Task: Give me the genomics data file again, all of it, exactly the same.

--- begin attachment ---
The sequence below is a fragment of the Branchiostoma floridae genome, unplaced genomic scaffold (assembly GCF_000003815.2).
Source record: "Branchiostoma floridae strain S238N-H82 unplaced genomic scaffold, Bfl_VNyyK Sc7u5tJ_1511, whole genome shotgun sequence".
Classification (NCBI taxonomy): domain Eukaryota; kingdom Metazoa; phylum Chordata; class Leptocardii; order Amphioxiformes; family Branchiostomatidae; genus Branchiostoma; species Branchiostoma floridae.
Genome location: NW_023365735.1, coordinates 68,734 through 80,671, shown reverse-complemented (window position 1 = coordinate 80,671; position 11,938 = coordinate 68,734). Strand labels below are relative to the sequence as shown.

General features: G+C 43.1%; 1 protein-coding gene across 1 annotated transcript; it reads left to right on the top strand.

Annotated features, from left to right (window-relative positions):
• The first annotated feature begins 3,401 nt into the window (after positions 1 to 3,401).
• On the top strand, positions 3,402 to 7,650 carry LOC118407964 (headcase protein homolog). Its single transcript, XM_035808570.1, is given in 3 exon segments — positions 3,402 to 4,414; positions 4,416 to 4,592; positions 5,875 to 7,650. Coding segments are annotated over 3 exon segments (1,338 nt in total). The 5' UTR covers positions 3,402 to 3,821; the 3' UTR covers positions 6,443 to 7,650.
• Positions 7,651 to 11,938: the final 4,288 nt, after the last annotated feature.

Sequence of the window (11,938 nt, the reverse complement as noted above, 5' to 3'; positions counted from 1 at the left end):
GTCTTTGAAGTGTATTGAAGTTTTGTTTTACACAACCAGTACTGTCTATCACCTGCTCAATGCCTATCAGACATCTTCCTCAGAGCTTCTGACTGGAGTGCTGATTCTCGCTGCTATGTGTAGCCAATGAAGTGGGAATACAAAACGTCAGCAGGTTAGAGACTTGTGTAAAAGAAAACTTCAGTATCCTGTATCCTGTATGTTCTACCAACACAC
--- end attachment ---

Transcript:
The sequence below is a fragment of the Branchiostoma floridae genome, unplaced genomic scaffold (assembly GCF_000003815.2).
Source record: "Branchiostoma floridae strain S238N-H82 unplaced genomic scaffold, Bfl_VNyyK Sc7u5tJ_1511, whole genome shotgun sequence".
Classification (NCBI taxonomy): domain Eukaryota; kingdom Metazoa; phylum Chordata; class Leptocardii; order Amphioxiformes; family Branchiostomatidae; genus Branchiostoma; species Branchiostoma floridae.
Genome location: NW_023365735.1, coordinates 68,734 through 80,671, shown reverse-complemented (window position 1 = coordinate 80,671; position 11,938 = coordinate 68,734). Strand labels below are relative to the sequence as shown.

General features: G+C 43.1%; 1 protein-coding gene across 1 annotated transcript; it reads left to right on the top strand.

Annotated features, from left to right (window-relative positions):
• The first annotated feature begins 3,401 nt into the window (after positions 1 to 3,401).
• On the top strand, positions 3,402 to 7,650 carry LOC118407964 (headcase protein homolog). Its single transcript, XM_035808570.1, is given in 3 exon segments — positions 3,402 to 4,414; positions 4,416 to 4,592; positions 5,875 to 7,650. Coding segments are annotated over 3 exon segments (1,338 nt in total). The 5' UTR covers positions 3,402 to 3,821; the 3' UTR covers positions 6,443 to 7,650.
• Positions 7,651 to 11,938: the final 4,288 nt, after the last annotated feature.

Sequence of the window (11,938 nt, the reverse complement as noted above, 5' to 3'; positions counted from 1 at the left end):
GTCTTTGAAGTGTATTGAAGTTTTGTTTTACACAACCAGTACTGTCTATCACCTGCTCAATGCCTATCAGACATCTTCCTCAGAGCTTCTGACTGGAGTGCTGATTCTCGCTGCTATGTGTAGCCAATGAAGTGGGAATACAAAACGTCAGCAGGTTAGAGACTTGTGTAAAAGAAAACTTCAGTATCCTGTATCCTGTATGTTCTACCAACACAC